A New York gun dealer says he will shut down two stores he operates near Rochester and move to North Carolina because of onerous regulations on the sale of firearms and ammunition.
“The SAFE Act killed us in terms of business,” Kordell Jackson, who owns Jackson Guns and Ammo, told the Democrat & Chronicle.
“It was very difficult with sales and regulations with transferring and obtaining firearms, so I decided to close up,” Jackson said.
The SAFE Act, which was signed into law in 2013 in the wake of the school shooting in Newtown, Conn., is considered one of the toughest gun laws in the nation. It prohibits the sale of magazines that contain more than 10 rounds and puts strict limitations on features that can be attached to semi-automatic rifles such as the AR-15. It also requires ammunition dealers to perform background checks on the sale of ammunition similar to those performed during firearms transactions and outlaws all private firearms transactions.
“We’ve talked to a lot of customers, and everybody is very upset about the fact that we’re closing,” Jackson said. “This was not an easy decision, but they have to understand that with the new regulations, it’s impossible to survive.”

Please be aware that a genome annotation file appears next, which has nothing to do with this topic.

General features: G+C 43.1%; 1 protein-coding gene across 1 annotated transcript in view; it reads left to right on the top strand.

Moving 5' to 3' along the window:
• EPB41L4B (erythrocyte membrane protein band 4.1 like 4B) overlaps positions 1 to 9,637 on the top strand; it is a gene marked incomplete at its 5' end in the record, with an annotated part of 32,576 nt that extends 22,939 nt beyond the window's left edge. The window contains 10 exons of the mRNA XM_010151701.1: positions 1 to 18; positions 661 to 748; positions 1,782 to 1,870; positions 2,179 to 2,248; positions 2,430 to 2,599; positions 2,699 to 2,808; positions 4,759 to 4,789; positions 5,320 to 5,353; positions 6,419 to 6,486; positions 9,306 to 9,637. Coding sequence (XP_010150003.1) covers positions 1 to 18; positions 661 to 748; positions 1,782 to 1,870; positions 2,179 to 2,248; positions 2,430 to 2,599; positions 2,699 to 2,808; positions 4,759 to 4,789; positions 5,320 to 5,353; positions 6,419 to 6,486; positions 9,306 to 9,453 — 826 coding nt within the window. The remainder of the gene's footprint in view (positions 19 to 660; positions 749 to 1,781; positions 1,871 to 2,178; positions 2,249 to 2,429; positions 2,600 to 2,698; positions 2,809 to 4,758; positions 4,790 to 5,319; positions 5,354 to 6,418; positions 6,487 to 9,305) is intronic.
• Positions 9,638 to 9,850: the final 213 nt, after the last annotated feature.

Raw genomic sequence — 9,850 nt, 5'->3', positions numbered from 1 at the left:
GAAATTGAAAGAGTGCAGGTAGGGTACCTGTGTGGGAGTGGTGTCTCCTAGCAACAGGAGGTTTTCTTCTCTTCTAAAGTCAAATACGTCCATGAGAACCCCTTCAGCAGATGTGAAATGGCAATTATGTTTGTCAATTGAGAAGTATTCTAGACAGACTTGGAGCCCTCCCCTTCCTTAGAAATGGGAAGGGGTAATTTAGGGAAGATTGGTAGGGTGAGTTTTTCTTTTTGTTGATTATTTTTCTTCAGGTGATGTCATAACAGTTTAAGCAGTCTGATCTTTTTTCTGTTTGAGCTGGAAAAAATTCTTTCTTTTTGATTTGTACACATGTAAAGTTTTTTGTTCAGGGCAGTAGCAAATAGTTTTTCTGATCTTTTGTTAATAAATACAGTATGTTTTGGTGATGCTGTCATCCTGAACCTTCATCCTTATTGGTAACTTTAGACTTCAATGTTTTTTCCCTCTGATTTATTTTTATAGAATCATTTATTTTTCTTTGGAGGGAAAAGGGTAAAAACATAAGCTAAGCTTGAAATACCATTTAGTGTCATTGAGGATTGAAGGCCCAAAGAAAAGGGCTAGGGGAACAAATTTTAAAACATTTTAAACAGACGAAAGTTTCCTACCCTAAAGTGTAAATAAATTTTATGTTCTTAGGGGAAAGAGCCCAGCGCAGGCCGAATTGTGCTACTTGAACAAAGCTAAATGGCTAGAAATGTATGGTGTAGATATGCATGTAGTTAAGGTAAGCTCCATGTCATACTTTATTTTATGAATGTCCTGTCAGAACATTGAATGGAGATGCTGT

Jackson said he plans to move to North Carolina, which has less restrictive gun laws, by the end of the year.
Jackson is not the only gun and ammunition dealer in the Empire State to struggle with the SAFE Act. Other dealers have cited the burdensome law as rationale for shutting down and, in some cases, moving to other parts of the country.
“The SAFE Act was the straw that broke the camel’s back,” Ryan Farnung, a manager at Beikirch Ammunition in East Rochester, told the Chronicle & Democrat, explaining why the company recently opened two stores in northern Pennsylvania.
“Sales dropped off almost entirely in 2013, and 2014 wasn’t a great year either,” he said.
Firearm and ammunition manufacturers are also reportedly feeling the brunt of the statute.
Remington Outdoor Company, which was founded in Ilion, N.Y. in 1816, shifted production of some firearms outlawed under the SAFE Act to its factory in Huntsville, Alabama.
Industry watchers believe that Remington, the oldest continually operating firearms and ammunition maker in the U.S., will eventually leave New York altogether.